When we talk about systemic inequalities in the United States, let’s not forget one of the most intractable: geography.
When we talk about systemic inequalities in the United States, let’s not forget one of the most intractable: State borders draw lines around fundamental rights, conditions and protections for citizens, and they establish very different realities.
When Oxfam published the first edition of Index of the best states to work (BSWI) in 2018, we were surprised to see the wide range of labor laws across the country. At that time, the top and bottom states sat next to each other: Washington, DC was #1 and Virginia was #51. The minimum wage alone was nearly double in DC what it was in Virginia ($13.25 versus $7.25), and protections and organizing rights were just as diverse.
Five editions later, in 2022, the disparities are still there – but they have widened further. Major states continue to make incremental labor law changes to help keep working families afloat and healthy; while the lower states remain stubborn, refusing to take simple measures like raising the minimum wage in the face of historic inflation. (A few states have taken action, with significant new laws, and it has improved the landscape for working families — and pushed them up the index. Virginia has moved from the bottom to 22nd place in 2022.)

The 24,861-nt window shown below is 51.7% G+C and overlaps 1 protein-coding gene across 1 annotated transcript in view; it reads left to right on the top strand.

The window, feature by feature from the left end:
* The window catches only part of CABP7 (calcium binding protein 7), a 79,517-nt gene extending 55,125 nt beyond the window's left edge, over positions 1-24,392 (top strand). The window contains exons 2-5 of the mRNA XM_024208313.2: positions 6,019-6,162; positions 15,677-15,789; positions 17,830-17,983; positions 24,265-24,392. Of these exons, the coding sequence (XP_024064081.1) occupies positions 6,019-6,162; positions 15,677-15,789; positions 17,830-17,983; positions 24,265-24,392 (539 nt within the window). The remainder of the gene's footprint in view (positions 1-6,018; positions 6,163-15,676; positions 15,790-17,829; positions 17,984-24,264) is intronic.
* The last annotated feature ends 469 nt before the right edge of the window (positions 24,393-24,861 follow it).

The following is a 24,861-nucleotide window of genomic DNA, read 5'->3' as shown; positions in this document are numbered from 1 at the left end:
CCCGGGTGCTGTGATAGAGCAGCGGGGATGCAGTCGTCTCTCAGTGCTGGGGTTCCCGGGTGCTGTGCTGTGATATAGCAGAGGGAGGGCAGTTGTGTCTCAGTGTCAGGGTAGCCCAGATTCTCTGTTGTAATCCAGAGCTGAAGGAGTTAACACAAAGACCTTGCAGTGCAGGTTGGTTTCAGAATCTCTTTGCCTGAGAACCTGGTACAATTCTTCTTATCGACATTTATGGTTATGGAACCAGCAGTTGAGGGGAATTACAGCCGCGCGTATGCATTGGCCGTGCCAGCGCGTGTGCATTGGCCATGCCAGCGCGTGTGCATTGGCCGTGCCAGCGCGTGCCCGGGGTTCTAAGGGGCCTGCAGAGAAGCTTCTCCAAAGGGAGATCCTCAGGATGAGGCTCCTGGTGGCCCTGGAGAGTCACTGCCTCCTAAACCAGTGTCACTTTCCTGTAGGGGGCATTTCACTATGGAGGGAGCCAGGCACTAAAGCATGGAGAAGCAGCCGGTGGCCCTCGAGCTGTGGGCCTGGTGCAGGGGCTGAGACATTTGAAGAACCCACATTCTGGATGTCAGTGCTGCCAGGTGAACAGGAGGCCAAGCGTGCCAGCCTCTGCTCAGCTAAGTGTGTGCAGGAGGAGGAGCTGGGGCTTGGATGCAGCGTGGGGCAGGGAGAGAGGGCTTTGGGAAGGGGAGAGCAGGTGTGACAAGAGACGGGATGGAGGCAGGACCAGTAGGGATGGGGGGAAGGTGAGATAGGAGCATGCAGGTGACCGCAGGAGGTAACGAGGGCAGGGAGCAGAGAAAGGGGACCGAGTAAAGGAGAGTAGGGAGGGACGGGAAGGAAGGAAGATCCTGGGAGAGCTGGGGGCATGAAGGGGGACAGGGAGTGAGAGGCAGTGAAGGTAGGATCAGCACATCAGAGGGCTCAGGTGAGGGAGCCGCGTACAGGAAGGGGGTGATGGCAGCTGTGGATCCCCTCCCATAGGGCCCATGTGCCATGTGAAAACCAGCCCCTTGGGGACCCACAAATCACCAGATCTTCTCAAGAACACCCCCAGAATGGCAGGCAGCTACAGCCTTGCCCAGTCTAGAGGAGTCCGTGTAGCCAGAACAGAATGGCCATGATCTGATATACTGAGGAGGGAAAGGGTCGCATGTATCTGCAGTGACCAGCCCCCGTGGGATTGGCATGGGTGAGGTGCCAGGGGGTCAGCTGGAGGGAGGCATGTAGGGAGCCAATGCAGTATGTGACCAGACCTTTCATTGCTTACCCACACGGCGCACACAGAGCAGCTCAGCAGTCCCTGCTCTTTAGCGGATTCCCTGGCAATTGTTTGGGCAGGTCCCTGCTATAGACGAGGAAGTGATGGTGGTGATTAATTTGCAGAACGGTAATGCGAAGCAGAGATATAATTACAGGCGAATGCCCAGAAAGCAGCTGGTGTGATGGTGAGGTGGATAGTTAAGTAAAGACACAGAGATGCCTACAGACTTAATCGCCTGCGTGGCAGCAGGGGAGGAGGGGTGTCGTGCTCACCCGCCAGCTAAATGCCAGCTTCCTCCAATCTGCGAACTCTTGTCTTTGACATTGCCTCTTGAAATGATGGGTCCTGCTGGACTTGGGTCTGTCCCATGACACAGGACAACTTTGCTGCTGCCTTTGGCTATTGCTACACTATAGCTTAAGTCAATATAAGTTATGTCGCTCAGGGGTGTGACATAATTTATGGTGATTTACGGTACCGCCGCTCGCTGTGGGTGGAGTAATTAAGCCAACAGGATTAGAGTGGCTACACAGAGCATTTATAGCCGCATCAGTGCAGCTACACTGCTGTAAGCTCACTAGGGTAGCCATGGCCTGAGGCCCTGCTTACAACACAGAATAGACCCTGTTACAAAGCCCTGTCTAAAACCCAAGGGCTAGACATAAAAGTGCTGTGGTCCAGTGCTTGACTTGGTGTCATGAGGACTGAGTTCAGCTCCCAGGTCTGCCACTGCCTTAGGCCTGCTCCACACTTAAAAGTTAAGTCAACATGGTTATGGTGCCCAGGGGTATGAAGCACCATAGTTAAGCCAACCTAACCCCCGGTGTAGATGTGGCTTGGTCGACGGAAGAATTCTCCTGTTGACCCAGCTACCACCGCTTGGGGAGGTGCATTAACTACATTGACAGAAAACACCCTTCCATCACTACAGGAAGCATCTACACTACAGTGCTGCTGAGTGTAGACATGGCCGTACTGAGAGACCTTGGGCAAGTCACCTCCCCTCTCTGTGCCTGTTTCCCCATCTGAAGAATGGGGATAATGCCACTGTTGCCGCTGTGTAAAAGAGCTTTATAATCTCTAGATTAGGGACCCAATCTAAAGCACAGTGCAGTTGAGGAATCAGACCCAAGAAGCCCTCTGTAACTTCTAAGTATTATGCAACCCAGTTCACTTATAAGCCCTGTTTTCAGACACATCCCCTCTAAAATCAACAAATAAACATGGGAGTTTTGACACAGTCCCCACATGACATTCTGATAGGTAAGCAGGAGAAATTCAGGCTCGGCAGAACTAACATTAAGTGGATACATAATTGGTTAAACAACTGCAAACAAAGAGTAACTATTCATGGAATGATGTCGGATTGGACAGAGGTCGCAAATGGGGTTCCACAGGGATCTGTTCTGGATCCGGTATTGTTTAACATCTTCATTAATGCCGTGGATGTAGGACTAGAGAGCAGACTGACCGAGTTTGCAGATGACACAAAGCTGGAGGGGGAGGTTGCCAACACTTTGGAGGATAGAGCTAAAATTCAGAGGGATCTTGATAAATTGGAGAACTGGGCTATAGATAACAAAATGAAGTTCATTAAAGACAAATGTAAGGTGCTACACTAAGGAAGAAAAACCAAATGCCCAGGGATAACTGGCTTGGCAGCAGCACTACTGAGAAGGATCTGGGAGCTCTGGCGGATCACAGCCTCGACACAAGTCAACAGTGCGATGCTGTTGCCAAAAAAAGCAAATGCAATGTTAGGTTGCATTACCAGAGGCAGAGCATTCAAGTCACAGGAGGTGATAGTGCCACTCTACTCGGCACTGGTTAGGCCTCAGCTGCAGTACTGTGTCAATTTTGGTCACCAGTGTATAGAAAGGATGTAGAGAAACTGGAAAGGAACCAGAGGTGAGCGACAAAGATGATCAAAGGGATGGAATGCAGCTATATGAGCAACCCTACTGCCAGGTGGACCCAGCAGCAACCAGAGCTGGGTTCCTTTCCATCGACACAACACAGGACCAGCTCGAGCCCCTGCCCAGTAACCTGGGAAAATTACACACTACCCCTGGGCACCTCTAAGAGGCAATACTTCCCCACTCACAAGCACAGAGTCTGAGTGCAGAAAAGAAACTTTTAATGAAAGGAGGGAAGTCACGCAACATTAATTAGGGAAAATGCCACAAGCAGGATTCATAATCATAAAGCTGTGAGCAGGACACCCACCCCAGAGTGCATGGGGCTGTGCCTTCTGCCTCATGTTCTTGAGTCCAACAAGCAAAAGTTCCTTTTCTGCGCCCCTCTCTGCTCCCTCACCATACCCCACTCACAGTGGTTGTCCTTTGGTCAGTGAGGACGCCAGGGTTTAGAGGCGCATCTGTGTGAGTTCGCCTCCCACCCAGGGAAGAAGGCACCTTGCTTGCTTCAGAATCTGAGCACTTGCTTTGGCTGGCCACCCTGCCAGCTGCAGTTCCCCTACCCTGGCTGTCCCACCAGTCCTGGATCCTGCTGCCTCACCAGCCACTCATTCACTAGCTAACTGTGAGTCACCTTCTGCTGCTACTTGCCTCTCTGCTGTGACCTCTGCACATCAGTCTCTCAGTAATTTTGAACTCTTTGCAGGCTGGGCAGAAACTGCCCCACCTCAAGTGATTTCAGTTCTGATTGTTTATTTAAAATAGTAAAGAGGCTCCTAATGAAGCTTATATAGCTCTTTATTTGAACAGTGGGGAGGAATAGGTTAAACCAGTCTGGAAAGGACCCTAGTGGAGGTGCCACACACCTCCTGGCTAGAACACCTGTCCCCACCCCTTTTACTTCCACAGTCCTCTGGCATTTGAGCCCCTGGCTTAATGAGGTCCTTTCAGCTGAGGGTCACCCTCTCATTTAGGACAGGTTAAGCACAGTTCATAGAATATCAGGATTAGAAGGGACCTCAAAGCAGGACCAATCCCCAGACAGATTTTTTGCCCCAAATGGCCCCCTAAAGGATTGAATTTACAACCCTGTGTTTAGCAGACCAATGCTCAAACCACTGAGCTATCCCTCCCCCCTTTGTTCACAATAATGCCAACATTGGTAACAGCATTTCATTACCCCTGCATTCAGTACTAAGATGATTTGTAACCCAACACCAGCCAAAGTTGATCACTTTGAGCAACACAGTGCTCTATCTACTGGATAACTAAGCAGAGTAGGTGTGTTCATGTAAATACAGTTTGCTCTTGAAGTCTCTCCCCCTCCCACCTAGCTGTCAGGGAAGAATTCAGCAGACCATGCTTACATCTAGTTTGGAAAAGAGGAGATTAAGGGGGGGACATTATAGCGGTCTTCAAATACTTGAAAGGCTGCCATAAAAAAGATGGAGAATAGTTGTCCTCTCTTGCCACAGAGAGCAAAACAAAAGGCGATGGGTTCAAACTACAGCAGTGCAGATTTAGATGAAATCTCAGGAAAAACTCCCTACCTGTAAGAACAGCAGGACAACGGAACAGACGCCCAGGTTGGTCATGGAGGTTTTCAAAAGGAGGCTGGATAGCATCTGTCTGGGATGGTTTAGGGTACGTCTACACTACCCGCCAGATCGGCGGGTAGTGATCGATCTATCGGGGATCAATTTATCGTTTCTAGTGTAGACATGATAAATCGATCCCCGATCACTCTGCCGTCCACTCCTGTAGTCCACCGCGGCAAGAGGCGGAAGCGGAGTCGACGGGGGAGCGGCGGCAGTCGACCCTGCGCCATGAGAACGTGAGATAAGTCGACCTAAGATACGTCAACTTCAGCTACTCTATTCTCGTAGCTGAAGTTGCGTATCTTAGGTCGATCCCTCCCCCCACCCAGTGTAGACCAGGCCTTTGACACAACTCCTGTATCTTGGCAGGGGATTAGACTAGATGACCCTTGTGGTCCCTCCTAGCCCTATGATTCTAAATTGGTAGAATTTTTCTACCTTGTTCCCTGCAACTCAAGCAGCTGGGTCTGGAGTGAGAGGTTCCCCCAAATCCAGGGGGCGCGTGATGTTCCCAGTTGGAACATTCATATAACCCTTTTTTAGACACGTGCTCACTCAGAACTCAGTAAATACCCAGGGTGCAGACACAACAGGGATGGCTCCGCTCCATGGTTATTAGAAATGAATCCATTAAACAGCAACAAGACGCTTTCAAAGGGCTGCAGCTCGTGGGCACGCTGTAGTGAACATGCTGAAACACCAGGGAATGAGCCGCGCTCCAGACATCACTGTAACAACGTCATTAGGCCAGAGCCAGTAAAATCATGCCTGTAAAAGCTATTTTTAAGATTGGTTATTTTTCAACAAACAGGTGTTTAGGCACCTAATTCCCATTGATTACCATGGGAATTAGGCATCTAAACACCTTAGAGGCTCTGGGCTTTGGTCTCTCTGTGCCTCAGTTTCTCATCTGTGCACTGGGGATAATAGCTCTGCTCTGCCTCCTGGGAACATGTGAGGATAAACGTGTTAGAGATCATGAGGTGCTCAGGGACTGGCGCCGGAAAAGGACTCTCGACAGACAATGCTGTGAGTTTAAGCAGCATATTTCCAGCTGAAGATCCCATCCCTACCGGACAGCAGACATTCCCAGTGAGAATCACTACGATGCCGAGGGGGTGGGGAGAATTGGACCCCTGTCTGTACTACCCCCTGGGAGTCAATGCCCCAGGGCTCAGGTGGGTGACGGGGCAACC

The result is a growing gap between states, with the best states becoming stronger and the worst states trapping workers in poverty, with unsafe conditions and without the right to organize freely.
It must be said that the best States improve thanks to a virtuous circle: where workers and advocates are empowered to organize and demand change, state legislatures respond (in the best states); where workers are underpaid and ignored, legislators are less likely to act.
The dire need is for Congress to set federal standards that support working families in every state.: increase the salary, adopt the PRO law, impose paid holidays, etc. Until Congress acts, working families in the worst states will have an unjustly terrible chance of staying afloat and moving forward.
The gaps between the best and worst states are huge
If you live and work in one of the top states, you do better on all three dimensions of the BSWI. You earn significantly better wages (even taking into account the cost of living), you enjoy much stronger protections at work, and you have the right to organize and bargain collectively.
The table captures some of the data points in the upper state (Oregon) versus the lower state (North Carolina).
It’s not just about policies and data points; they are living laws that determine a family’s income, working conditions and union rights.
And the trend is only accelerating
On the one hand, the “good” states have maintained a steady pace of improvement; while “bad” states have refused to take positive action for working families.
- In 2022, 30 states (plus DC and Puerto Rico) have a minimum wage above the federal minimum. Since 2018, most have continued to increase pay as the cost of living has risen. For example, the minimum in DC has gone from $13.25 to $16.10.